Jeffries et al. examined a protocol using methadone hydrochloride for prevention of acute opioid withdrawal in 43 critically ill paediatric patients [24]. That protocol was not followed consistently and withdrawal symptoms were more frequent (42%). There was a need to increase the dose of methadone in 26% of the patients and over and under sedation was more prevalent than our study [24]. These differences could be easily justifiable because of different types of drug dependency between our patients (chronic) and Jeffries study (acute) and different patient population and protocols. In another study, Lugo and colleagues also used a protocol based on enteral methadone to prevent withdrawal symptoms in 22 paediatric patients after prolonged infusion of fentanyl in a critical care setting [23,25]. They could successfully facilitate discontinuation of fentanyl and prevent withdrawal symptoms in almost all of the patients. Similarly, in this study, one patient needed to restarting the infusion of fentanyl and increasing the dose of methadone [25]. These finding are comparable to ours, emphasizing the importance of observing the implemented protocol to obtain acceptable clinical results.

Methadone has a variable half-life, ranging from 15 to 50 h. As a result, the drug level will increase over time to a steady state level [22]. This effect results in an increase in the clinical effect of methadone over days. This property makes titration of methadone difficult, raising the concern over possible overdose [23]. Most of the protocols use oral methadone in patients requiring mechanical ventilation as it has shorter half-life and associated with fewer side effects. However we could not use oral methadone in the current study as most of our patients had undergone abdominal surgeries and could not receive anything orally during the postoperative period [26]. We did not encounter any sign of overdose in our patients. On the contrary, 20 percent of our patients showed withdrawal symptoms during first and second days of ICU admission. This finding although emphasis the good safety margin of our protocol may demonstrate a need to revision of the protocol to calculate the needed methadone dose if more patient comfort is targeted. However, this observation could be simply explained by underreporting of the amount of opioid consumption by the patients or their family that is not unusual in critical care and drug abuse settings.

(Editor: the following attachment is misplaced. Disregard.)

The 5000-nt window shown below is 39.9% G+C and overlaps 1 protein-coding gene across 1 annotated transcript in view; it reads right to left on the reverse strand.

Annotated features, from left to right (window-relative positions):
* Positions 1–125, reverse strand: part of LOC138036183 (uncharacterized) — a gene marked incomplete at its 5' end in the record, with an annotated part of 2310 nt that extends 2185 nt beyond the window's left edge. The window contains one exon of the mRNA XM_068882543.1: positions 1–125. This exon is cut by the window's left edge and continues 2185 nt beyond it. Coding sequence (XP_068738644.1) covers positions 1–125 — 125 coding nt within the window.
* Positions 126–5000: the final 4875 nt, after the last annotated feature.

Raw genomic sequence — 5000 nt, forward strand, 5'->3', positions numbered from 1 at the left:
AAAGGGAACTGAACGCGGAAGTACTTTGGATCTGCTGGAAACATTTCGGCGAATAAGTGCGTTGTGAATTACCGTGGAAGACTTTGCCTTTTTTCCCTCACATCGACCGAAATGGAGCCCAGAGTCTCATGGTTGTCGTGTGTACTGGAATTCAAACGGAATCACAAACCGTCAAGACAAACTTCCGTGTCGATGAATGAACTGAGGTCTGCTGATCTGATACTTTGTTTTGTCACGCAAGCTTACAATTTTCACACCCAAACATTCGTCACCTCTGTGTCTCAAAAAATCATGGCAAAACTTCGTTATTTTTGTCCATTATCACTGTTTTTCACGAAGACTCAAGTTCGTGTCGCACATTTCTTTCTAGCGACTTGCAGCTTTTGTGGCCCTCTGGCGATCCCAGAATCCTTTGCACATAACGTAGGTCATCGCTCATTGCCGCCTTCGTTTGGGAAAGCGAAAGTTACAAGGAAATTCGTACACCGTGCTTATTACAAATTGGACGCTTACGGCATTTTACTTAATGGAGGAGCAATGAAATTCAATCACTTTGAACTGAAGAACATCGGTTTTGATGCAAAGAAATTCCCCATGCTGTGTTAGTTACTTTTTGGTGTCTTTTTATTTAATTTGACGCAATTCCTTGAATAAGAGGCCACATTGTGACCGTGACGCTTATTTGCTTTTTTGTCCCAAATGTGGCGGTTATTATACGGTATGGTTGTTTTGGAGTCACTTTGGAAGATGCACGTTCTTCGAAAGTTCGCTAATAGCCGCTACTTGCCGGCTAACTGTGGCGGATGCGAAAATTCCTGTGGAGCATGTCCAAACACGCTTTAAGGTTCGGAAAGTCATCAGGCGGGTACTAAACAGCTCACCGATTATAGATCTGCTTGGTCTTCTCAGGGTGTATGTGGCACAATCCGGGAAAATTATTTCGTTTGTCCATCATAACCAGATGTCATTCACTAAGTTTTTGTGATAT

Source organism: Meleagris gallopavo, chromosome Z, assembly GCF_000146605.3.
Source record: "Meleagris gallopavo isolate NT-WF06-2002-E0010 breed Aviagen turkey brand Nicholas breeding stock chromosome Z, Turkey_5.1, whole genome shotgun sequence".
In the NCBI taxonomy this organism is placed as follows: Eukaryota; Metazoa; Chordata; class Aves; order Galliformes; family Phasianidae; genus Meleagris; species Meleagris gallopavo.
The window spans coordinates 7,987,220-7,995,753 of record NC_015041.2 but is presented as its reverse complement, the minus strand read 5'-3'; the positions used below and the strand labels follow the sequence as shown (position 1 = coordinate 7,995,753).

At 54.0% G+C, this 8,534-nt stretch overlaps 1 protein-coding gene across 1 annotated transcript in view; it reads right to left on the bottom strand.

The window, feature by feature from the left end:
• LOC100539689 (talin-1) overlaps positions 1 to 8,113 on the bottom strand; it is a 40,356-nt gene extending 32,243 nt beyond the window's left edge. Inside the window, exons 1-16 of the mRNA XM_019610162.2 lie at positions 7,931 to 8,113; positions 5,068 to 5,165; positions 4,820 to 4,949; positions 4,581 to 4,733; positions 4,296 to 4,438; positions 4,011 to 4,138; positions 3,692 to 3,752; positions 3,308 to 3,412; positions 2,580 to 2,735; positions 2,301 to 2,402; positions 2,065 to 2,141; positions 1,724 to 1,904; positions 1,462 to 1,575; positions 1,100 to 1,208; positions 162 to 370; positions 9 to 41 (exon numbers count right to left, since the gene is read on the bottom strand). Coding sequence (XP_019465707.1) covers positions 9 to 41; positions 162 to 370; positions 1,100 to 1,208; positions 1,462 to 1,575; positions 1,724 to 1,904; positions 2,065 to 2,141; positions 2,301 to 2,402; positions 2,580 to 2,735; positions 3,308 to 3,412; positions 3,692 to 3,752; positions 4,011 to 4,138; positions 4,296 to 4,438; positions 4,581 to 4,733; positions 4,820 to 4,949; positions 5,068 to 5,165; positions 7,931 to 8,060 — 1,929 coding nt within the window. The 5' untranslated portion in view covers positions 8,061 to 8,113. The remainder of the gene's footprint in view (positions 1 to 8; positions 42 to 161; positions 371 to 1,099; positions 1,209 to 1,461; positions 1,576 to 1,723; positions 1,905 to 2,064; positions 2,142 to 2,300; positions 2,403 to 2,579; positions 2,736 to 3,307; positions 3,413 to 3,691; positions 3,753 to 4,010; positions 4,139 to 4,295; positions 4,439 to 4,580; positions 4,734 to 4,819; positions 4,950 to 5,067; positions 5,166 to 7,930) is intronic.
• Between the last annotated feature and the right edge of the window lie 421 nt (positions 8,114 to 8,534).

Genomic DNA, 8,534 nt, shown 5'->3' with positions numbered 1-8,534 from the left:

Diagnosis and treatment of delirium in critically ill patient on mechanical ventilation is important to improve the patients’ outcome. Ely and co-workers demonstrated that patients who developed delirium in the ICU had a 6-monthmortality rate of 34% versus 15% in those who did not. Furthermore, this development of delirium was associated with an increase in length of hospital stay by 10 days [19,27]. Assessment of delirium was performed by use of the validated CAM-ICU. The incidence of delirium in our patients was quite low compared to similar studies by our team and others [12,14,19,28]. This finding may underscore either the ability of the PAD protocol to decrease the incidence of delirium in our patients or some unknown effects of methadone itself. The possibility of underestimation of this problem by our nurses due to modest level of compliance (56%) could not be excluded. Overall our PAD protocol resulted in more than 90 percent of acceptable pain and sedation scores during the ICU period. This finding is rarely debatable as we used very accurate tools to monitor pain and sedation in our patients [13-16] and our nurses were already familiar and competent to use these tools, as is reflected in high compliance and appropriate response by them (97 to 98 percent).

Some limitations of our study should be declared. As the source of information for the previous opioid consumption was the patients themselves or their family members, the information was not complete and sometimes not reliable. The baseline information is critical and lack of that information may lead to miscalculation of the needed methadone. However the dosage was adjusted during the following days based on the patients’ response. The other limitation was the limited number of patients included in the study. This was just a feasibility study and the results should be re-evaluated in large and multicenter investigations. The other limitation of the study was limited evaluation of the delirium in the patients. The delirium was evaluated using CAM-ICU by trained nurses. The process include several stages interview with the patient and thus most of the patients could not finish the interview properly which led to lack of information on delirium in our series. In addition the CAM-ICU has low sensitivity and high specificity for detection of delirium in ICU patients [29]. Further studies with more reliable indices are required to overcome this pitfall. In conclusion, implementation of a multidisciplinary PAD protocol is possible in opioid addicted critically ill patients and is accompanied by favourable targeted pain and sedation scores during the ICU period. Further research in this difficult to manage subgroup of patients is needed to verify the impact of such protocols on significant ICU outcome measures like length of stay and mortality.


We would like to thankfully acknowledge the kind help of all the ICU staff of General ICU of Nemazee hospital for their help during the conduct of this study. This manuscript has been extracted from the thesis no. 91/01/01-4442 which has been submitted to the Shiraz Medical School as a requirement for graduation in anesthesia residency program by Khalili. The financial support was solely provided by Vice-Chancellery of Research, Shiraz University of medical Sciences.

Conflict of Interest

There isn’t any conflict of interest to be declared regarding the manuscript.